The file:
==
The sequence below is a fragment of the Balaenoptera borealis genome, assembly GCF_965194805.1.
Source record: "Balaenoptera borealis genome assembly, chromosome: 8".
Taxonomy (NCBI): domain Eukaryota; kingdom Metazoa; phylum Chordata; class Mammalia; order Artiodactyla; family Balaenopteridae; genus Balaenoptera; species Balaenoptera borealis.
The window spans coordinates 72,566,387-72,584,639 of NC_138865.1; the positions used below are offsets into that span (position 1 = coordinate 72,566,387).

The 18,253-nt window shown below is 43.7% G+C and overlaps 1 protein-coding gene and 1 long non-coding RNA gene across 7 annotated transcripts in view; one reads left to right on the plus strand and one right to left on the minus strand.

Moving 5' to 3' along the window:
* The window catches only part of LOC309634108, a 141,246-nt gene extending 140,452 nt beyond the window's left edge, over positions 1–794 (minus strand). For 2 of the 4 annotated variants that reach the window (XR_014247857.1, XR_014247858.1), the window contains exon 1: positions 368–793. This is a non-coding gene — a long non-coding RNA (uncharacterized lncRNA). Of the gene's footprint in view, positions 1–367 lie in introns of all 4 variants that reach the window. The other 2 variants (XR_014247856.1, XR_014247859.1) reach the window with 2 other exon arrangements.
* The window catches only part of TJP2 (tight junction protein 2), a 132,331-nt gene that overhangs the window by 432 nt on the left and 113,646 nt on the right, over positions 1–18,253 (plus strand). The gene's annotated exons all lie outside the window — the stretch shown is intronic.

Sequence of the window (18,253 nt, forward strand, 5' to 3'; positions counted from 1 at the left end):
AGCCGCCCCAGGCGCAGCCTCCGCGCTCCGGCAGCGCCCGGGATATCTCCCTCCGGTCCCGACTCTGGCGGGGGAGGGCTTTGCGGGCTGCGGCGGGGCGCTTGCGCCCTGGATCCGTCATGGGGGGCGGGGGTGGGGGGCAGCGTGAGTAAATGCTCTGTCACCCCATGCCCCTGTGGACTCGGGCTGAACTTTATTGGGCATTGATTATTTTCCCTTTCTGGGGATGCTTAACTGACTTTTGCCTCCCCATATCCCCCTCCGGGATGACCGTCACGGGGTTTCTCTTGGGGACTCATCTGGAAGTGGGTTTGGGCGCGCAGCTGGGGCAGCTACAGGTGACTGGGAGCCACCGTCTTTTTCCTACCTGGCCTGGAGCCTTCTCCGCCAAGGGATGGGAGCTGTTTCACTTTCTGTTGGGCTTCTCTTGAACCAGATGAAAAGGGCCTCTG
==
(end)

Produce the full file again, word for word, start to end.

The sequence below is a fragment of the Balaenoptera borealis genome, assembly GCF_965194805.1.
Source record: "Balaenoptera borealis genome assembly, chromosome: 8".
Taxonomy (NCBI): domain Eukaryota; kingdom Metazoa; phylum Chordata; class Mammalia; order Artiodactyla; family Balaenopteridae; genus Balaenoptera; species Balaenoptera borealis.
The window spans coordinates 72,566,387-72,584,639 of NC_138865.1; the positions used below are offsets into that span (position 1 = coordinate 72,566,387).

The 18,253-nt window shown below is 43.7% G+C and overlaps 1 protein-coding gene and 1 long non-coding RNA gene across 7 annotated transcripts in view; one reads left to right on the plus strand and one right to left on the minus strand.

Moving 5' to 3' along the window:
* The window catches only part of LOC309634108, a 141,246-nt gene extending 140,452 nt beyond the window's left edge, over positions 1–794 (minus strand). For 2 of the 4 annotated variants that reach the window (XR_014247857.1, XR_014247858.1), the window contains exon 1: positions 368–793. This is a non-coding gene — a long non-coding RNA (uncharacterized lncRNA). Of the gene's footprint in view, positions 1–367 lie in introns of all 4 variants that reach the window. The other 2 variants (XR_014247856.1, XR_014247859.1) reach the window with 2 other exon arrangements.
* The window catches only part of TJP2 (tight junction protein 2), a 132,331-nt gene that overhangs the window by 432 nt on the left and 113,646 nt on the right, over positions 1–18,253 (plus strand). The gene's annotated exons all lie outside the window — the stretch shown is intronic.

Sequence of the window (18,253 nt, forward strand, 5' to 3'; positions counted from 1 at the left end):
AGCCGCCCCAGGCGCAGCCTCCGCGCTCCGGCAGCGCCCGGGATATCTCCCTCCGGTCCCGACTCTGGCGGGGGAGGGCTTTGCGGGCTGCGGCGGGGCGCTTGCGCCCTGGATCCGTCATGGGGGGCGGGGGTGGGGGGCAGCGTGAGTAAATGCTCTGTCACCCCATGCCCCTGTGGACTCGGGCTGAACTTTATTGGGCATTGATTATTTTCCCTTTCTGGGGATGCTTAACTGACTTTTGCCTCCCCATATCCCCCTCCGGGATGACCGTCACGGGGTTTCTCTTGGGGACTCATCTGGAAGTGGGTTTGGGCGCGCAGCTGGGGCAGCTACAGGTGACTGGGAGCCACCGTCTTTTTCCTACCTGGCCTGGAGCCTTCTCCGCCAAGGGATGGGAGCTGTTTCACTTTCTGTTGGGCTTCTCTTGAACCAGATGAAAAGGGCCTCTG